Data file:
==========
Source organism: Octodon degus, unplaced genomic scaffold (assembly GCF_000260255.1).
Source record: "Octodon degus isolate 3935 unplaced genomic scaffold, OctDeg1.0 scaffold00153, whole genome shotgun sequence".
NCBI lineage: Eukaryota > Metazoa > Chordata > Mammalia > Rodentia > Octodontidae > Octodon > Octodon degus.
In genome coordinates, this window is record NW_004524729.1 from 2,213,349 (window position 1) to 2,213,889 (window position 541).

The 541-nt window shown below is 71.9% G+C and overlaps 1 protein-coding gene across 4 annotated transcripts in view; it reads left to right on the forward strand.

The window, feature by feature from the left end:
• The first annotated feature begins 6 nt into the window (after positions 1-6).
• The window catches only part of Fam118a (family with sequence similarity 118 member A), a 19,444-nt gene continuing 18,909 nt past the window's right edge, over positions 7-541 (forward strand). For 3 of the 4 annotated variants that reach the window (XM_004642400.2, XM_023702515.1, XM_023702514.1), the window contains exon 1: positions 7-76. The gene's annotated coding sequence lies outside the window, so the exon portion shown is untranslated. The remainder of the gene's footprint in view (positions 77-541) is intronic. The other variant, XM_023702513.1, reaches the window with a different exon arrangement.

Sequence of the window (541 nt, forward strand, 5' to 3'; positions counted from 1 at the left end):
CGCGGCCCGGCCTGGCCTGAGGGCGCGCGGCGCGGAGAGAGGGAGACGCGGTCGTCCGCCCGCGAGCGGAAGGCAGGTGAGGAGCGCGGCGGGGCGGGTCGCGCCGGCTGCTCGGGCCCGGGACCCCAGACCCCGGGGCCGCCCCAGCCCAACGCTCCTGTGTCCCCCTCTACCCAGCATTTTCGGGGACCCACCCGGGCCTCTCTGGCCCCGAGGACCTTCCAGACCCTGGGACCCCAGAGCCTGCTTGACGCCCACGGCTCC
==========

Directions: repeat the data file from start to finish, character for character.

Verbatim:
Source organism: Octodon degus, unplaced genomic scaffold (assembly GCF_000260255.1).
Source record: "Octodon degus isolate 3935 unplaced genomic scaffold, OctDeg1.0 scaffold00153, whole genome shotgun sequence".
NCBI lineage: Eukaryota > Metazoa > Chordata > Mammalia > Rodentia > Octodontidae > Octodon > Octodon degus.
In genome coordinates, this window is record NW_004524729.1 from 2,213,349 (window position 1) to 2,213,889 (window position 541).

The 541-nt window shown below is 71.9% G+C and overlaps 1 protein-coding gene across 4 annotated transcripts in view; it reads left to right on the forward strand.

The window, feature by feature from the left end:
• The first annotated feature begins 6 nt into the window (after positions 1-6).
• The window catches only part of Fam118a (family with sequence similarity 118 member A), a 19,444-nt gene continuing 18,909 nt past the window's right edge, over positions 7-541 (forward strand). For 3 of the 4 annotated variants that reach the window (XM_004642400.2, XM_023702515.1, XM_023702514.1), the window contains exon 1: positions 7-76. The gene's annotated coding sequence lies outside the window, so the exon portion shown is untranslated. The remainder of the gene's footprint in view (positions 77-541) is intronic. The other variant, XM_023702513.1, reaches the window with a different exon arrangement.

Sequence of the window (541 nt, forward strand, 5' to 3'; positions counted from 1 at the left end):
CGCGGCCCGGCCTGGCCTGAGGGCGCGCGGCGCGGAGAGAGGGAGACGCGGTCGTCCGCCCGCGAGCGGAAGGCAGGTGAGGAGCGCGGCGGGGCGGGTCGCGCCGGCTGCTCGGGCCCGGGACCCCAGACCCCGGGGCCGCCCCAGCCCAACGCTCCTGTGTCCCCCTCTACCCAGCATTTTCGGGGACCCACCCGGGCCTCTCTGGCCCCGAGGACCTTCCAGACCCTGGGACCCCAGAGCCTGCTTGACGCCCACGGCTCC